[quote]Every TIFF begins with a 2-byte indicator of byte order: "II" for little-endian (aka "intel byte ordering", circa 1980) and "MM" for big-endian (aka "motorola byte ordering", circa 1980) byte ordering. The third byte represents the number 42 which happens to be the ASCII character "*", also represented by hexidecimal 2A, selected because this is the binary pattern 101010 and "for its deep philosophical significance". The 4th byte is represented by a 0, an ASCII "NULL". All words, double words, etc., in the TIFF file are assumed to be in the indicated byte order. The TIFF 6.0 specification says that compliant TIFF readers must support both byte orders (II and MM); writers may use either.[/quote] ([url=http://en.wikipedia.org/wiki/Tif]source[/url])
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It is common to see confusion how to handle endianess (though most got it right above). The trick is to care about the defined format of the data, and not using any mechanisms that depend on the current architecture. See the excellent blog [url="http://commandcenter.blogspot.de/2012/04/byte-order-fallacy.html"]The byte order fallacy[/url] by Rob Pike.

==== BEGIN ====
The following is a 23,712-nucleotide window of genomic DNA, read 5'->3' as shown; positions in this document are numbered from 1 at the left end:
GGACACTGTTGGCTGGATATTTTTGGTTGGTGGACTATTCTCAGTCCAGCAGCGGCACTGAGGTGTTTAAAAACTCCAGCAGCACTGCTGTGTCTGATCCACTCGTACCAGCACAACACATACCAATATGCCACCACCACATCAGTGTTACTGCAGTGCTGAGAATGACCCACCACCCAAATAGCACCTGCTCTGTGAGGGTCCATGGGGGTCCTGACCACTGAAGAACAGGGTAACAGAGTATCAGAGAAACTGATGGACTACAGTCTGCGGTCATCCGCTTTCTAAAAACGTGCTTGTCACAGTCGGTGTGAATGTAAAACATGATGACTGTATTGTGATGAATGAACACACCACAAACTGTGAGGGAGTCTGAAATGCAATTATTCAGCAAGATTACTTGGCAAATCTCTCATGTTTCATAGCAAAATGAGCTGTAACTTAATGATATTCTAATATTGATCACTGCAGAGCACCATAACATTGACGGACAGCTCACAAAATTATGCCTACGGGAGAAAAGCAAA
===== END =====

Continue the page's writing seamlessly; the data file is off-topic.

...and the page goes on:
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[quote name='e?dd' timestamp='1354538061' post='5006577']Are you talking about [...]?[/quote]Yes, the Unicode BOM. I've named Microsoft both because of their involvement in the working group and because most (all?) of their products are well-known to use BOMs even when not appropriate such as in UTF-8 encoded files (though, it's not [i]strictly[/i] forbidden, but it is nonsense and causes trouble with some software).
Also, it is noteworthy that Windows is "The One Big Architecture" on the planet which is little-endian, and the single biggest platform that consistenly uses BOMs. For the most part, this is a good thing, but in return, it means that virtually all existing documents in the world are invalid by design, if you are pedantic (which is a quite funny thing!).
To explain: The byte order mark is U+FEFF (zero witdth no-break space), which is written as U+FFEF in little endian. U+FFEF is not a legitimate character, so if one wants to look at it that way, every little-endian document having a BOM is actually automatically invalid (to amend this, it was later agreed that a BOM, necessary or not, illegal or not, is to be ignored).

Either way, it's a good example of "something that works" for the endianness problem. Whether one likes it or not, it works, and it works well.